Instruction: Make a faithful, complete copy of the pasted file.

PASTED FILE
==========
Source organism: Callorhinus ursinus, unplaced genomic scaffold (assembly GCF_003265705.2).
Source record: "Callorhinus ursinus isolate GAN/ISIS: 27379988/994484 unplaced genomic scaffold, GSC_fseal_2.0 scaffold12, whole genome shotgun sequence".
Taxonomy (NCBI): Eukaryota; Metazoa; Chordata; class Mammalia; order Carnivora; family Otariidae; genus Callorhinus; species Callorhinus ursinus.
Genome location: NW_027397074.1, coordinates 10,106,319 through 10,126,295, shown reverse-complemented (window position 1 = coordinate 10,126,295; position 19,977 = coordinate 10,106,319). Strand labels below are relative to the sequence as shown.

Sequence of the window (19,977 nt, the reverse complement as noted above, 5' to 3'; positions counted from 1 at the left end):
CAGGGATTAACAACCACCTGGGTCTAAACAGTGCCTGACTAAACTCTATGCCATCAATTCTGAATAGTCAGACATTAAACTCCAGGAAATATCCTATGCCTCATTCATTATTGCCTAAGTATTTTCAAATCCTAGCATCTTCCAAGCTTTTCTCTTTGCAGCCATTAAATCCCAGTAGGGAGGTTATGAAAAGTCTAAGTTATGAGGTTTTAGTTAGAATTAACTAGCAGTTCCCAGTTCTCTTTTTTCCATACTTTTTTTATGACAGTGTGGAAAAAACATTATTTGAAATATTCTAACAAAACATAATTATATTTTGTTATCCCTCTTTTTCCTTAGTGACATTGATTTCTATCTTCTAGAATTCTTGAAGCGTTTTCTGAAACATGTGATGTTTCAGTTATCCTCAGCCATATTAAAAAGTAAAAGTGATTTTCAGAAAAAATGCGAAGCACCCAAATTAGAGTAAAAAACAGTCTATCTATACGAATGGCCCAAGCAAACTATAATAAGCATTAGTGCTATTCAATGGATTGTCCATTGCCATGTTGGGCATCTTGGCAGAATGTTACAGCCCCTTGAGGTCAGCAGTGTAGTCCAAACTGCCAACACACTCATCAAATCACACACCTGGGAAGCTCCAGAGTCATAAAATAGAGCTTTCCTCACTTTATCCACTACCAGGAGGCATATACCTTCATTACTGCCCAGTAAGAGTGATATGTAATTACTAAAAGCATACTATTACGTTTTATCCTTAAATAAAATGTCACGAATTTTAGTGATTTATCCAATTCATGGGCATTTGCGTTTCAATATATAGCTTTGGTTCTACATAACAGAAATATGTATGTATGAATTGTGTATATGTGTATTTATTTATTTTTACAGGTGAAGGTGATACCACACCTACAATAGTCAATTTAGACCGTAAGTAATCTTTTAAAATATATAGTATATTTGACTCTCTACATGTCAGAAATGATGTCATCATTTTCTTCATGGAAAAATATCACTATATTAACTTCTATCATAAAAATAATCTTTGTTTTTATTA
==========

Source organism: Callorhinus ursinus, unplaced genomic scaffold (assembly GCF_003265705.2).
Source record: "Callorhinus ursinus isolate GAN/ISIS: 27379988/994484 unplaced genomic scaffold, GSC_fseal_2.0 scaffold12, whole genome shotgun sequence".
Taxonomy (NCBI): Eukaryota; Metazoa; Chordata; class Mammalia; order Carnivora; family Otariidae; genus Callorhinus; species Callorhinus ursinus.
Genome location: NW_027397074.1, coordinates 10,106,319 through 10,126,295, shown reverse-complemented (window position 1 = coordinate 10,126,295; position 19,977 = coordinate 10,106,319). Strand labels below are relative to the sequence as shown.

Sequence of the window (19,977 nt, the reverse complement as noted above, 5' to 3'; positions counted from 1 at the left end):
CAGGGATTAACAACCACCTGGGTCTAAACAGTGCCTGACTAAACTCTATGCCATCAATTCTGAATAGTCAGACATTAAACTCCAGGAAATATCCTATGCCTCATTCATTATTGCCTAAGTATTTTCAAATCCTAGCATCTTCCAAGCTTTTCTCTTTGCAGCCATTAAATCCCAGTAGGGAGGTTATGAAAAGTCTAAGTTATGAGGTTTTAGTTAGAATTAACTAGCAGTTCCCAGTTCTCTTTTTTCCATACTTTTTTTATGACAGTGTGGAAAAAACATTATTTGAAATATTCTAACAAAACATAATTATATTTTGTTATCCCTCTTTTTCCTTAGTGACATTGATTTCTATCTTCTAGAATTCTTGAAGCGTTTTCTGAAACATGTGATGTTTCAGTTATCCTCAGCCATATTAAAAAGTAAAAGTGATTTTCAGAAAAAATGCGAAGCACCCAAATTAGAGTAAAAAACAGTCTATCTATACGAATGGCCCAAGCAAACTATAATAAGCATTAGTGCTATTCAATGGATTGTCCATTGCCATGTTGGGCATCTTGGCAGAATGTTACAGCCCCTTGAGGTCAGCAGTGTAGTCCAAACTGCCAACACACTCATCAAATCACACACCTGGGAAGCTCCAGAGTCATAAAATAGAGCTTTCCTCACTTTATCCACTACCAGGAGGCATATACCTTCATTACTGCCCAGTAAGAGTGATATGTAATTACTAAAAGCATACTATTACGTTTTATCCTTAAATAAAATGTCACGAATTTTAGTGATTTATCCAATTCATGGGCATTTGCGTTTCAATATATAGCTTTGGTTCTACATAACAGAAATATGTATGTATGAATTGTGTATATGTGTATTTATTTATTTTTACAGGTGAAGGTGATACCACACCTACAATAGTCAATTTAGACCGTAAGTAATCTTTTAAAATATATAGTATATTTGACTCTCTACATGTCAGAAATGATGTCATCATTTTCTTCATGGAAAAATATCACTATATTAACTTCTATCATAAAAATAATCTTTGTTTTTATTA